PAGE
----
A Letter from the Editor
December 21st 2014
For most of us walking is automatic. We rarely think about the mechanics of it all. Rising from the armchair to fetch a cup of tea, or having a stroll to the local post office to mail a letter is something we take for granted. We don’t often take notice of our breathing, we aren’t aware of a slight increase in heart rate, we don’t observe the angle of our foot as it rolls across the pavement, it all simply happens. But next time you step out of your home, I’d like you to think of all of these things and begin to focus on how marvelous the walk really is. All manner of muscle groups are employed with each and every step, from quadriceps, hamstrings, buttocks and calves, to the stomach and the stabilizing muscles in the pelvis. Close your eyes briefly and focus on all of these muscles working in unison to propel you forward. Then focus on how your foot feels in your shoe, and then how the changing terrain beneath your foot feels through the sole. Think of the other sensations acting upon your body – the slight breeze on your cheek, the moisture in the air, the warmth of the sun.
I recently heard someone talk of ‘the boring walk to the office’. I’d argue that there is no such thing as a boring walk, simply a walk where the individual is not aware of what is happening internally or externally. Losing sight of this is all too easy in our hectic day-to-day lives, but it often helps to bring oneself to change pace and focus momentarily.
And of course no two walks, even those that follow the exact same route, are identical. Our bodies and the world surrounding us is in a constant state of flux. In the city, change occurs at every given moment at street level. Each and every street corner yields an infinite number of situations and interactions, none of which will be identical to one another. Walk the exact same route to work every day, and you may see the same buildings, but the crowd that passes you by will always be different.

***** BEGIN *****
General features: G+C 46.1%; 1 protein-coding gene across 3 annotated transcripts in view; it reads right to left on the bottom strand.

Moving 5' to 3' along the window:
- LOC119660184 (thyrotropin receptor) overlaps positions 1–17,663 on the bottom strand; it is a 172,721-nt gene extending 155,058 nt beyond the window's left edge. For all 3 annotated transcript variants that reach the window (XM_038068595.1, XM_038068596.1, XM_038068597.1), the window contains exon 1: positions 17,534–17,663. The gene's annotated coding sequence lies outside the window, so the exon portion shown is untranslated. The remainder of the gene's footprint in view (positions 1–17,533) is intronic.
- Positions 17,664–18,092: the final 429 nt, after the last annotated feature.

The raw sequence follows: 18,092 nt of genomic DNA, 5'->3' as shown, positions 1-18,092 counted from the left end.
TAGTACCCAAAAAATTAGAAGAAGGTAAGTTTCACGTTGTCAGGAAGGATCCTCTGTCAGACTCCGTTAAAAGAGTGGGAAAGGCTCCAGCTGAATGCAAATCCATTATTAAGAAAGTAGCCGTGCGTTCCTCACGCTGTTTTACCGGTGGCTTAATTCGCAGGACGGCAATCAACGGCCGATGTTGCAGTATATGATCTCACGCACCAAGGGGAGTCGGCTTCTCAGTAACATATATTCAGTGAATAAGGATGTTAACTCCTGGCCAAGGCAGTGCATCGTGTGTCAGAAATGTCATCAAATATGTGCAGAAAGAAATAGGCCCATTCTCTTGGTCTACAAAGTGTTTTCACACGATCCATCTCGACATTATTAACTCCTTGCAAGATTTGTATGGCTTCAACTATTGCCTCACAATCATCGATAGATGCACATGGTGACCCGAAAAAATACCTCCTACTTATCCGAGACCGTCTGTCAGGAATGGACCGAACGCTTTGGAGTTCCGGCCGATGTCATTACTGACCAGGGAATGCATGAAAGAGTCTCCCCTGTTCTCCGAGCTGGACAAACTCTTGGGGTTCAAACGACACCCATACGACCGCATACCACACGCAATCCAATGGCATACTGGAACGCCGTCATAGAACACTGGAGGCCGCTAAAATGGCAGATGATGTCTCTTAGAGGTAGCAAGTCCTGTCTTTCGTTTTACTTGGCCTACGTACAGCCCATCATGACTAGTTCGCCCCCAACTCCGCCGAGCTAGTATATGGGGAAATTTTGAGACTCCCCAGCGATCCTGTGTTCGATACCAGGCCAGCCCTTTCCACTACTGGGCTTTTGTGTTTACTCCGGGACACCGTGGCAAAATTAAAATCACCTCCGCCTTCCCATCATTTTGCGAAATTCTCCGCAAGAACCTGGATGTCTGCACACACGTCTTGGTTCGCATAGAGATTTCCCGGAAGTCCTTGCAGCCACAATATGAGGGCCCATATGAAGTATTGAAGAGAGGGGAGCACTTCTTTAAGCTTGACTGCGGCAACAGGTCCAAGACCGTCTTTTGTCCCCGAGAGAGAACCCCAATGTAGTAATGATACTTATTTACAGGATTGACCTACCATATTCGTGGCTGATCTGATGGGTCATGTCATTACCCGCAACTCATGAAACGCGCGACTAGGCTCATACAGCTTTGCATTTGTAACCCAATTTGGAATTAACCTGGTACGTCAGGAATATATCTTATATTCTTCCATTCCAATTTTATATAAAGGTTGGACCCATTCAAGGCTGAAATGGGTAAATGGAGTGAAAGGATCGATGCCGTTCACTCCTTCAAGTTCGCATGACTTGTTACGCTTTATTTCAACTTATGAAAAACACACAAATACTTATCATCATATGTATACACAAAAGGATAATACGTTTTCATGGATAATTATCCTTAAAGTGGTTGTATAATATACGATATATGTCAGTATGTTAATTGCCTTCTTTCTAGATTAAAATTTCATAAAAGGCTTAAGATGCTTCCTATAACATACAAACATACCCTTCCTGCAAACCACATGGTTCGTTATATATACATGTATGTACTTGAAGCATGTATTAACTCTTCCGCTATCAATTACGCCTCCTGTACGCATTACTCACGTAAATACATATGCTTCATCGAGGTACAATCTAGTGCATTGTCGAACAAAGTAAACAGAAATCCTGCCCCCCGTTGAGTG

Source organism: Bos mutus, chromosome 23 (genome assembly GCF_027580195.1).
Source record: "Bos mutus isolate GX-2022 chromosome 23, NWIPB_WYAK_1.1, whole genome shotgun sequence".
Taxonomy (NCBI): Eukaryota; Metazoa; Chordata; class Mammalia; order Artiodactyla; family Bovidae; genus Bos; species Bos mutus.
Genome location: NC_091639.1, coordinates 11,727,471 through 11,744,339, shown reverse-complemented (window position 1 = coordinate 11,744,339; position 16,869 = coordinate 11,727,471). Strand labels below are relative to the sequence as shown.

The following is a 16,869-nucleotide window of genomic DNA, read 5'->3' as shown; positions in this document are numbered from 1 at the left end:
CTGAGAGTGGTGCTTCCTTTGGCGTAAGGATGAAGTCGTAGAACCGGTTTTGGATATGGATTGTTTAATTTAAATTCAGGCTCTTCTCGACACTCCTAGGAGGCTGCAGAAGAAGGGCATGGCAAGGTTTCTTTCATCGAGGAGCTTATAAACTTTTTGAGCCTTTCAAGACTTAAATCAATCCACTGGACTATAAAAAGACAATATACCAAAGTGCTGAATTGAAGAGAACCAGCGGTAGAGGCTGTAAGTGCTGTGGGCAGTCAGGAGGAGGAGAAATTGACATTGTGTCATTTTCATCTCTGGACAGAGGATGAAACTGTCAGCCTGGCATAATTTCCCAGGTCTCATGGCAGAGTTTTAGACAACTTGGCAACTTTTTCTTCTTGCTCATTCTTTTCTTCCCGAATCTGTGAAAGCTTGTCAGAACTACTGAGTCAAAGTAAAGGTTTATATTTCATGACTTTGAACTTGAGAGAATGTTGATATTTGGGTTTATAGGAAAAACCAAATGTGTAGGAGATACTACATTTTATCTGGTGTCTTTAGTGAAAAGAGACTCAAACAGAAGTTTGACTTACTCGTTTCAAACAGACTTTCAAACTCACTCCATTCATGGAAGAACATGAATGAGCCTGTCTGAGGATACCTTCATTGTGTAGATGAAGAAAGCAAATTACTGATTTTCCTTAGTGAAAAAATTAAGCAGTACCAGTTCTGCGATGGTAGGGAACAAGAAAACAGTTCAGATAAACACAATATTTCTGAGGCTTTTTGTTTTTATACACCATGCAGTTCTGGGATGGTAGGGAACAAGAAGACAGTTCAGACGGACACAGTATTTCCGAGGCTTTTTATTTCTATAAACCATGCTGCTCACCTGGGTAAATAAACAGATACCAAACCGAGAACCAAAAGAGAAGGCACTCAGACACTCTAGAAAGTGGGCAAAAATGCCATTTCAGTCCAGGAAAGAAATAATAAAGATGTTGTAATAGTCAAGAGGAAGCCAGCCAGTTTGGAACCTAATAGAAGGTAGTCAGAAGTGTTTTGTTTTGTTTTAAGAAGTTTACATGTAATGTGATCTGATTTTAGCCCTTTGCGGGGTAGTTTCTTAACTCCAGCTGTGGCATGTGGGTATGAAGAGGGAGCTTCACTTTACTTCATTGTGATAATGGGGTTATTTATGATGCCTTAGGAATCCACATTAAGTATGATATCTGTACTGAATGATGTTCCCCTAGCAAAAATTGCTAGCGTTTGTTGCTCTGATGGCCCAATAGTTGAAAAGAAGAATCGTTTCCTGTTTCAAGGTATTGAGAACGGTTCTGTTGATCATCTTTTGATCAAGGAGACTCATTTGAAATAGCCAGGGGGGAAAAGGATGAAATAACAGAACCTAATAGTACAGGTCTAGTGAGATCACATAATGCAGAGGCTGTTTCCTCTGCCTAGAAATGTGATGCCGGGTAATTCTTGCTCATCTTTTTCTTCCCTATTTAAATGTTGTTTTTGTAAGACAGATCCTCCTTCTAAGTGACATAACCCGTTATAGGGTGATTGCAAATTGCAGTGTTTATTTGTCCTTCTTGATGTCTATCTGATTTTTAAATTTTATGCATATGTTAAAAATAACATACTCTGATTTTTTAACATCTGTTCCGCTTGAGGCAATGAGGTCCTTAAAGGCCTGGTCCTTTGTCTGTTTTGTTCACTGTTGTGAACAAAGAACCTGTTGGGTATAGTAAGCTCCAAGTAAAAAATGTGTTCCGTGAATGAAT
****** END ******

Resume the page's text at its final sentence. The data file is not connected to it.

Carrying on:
This is one of the true joys of walking in the city. It is also one of the reasons why I thoroughly enjoy editing StepAway Magazine. The walking narratives we publish can take place in any of the world’s thousands of cities, each from a unique poetic perspective, where the writer is free to train her or his camera eye on literally anything, from a flower growing from the asphalt to an altercation at a stoplight. The possibilities of recording and remembering the ever changing city coupled with the sensations of one individual body and mind passing through that cityspace are limitless.
Issue Fifteen is a real treat. Our cover art is provided by the talented Rikardo Reis, a photographer who describes the world as being “a perfect chaos and an eternal conundrum”. He is an artist who strives to function outside of his comfort zone. His angle on urban life is refreshingly unique capturing those fleeting moments that go unnoticed by most. His cover photograph with sizzling orange and smoky shadows lends heat to StepAway‘s winter issue.
Issue Fifteen’s walking narratives come courtesy of: Catherine Ayres, Robert Boucheron, Vincent J. Chiappetta, Michael Estabrook, Julie Hogg, Jefferson Navicky, Reed Stirling, Mark Pawlak, Benjamin Schmitt and Janet St. John.
Our writers will take from New York to Grey Street, Newcastle (the home of StepAway Magazine) and beyond. Sit back and allow them to transport you.
Wishing you a peaceful, prosperous and perambulatory 2015.
Darren Richard Carlaw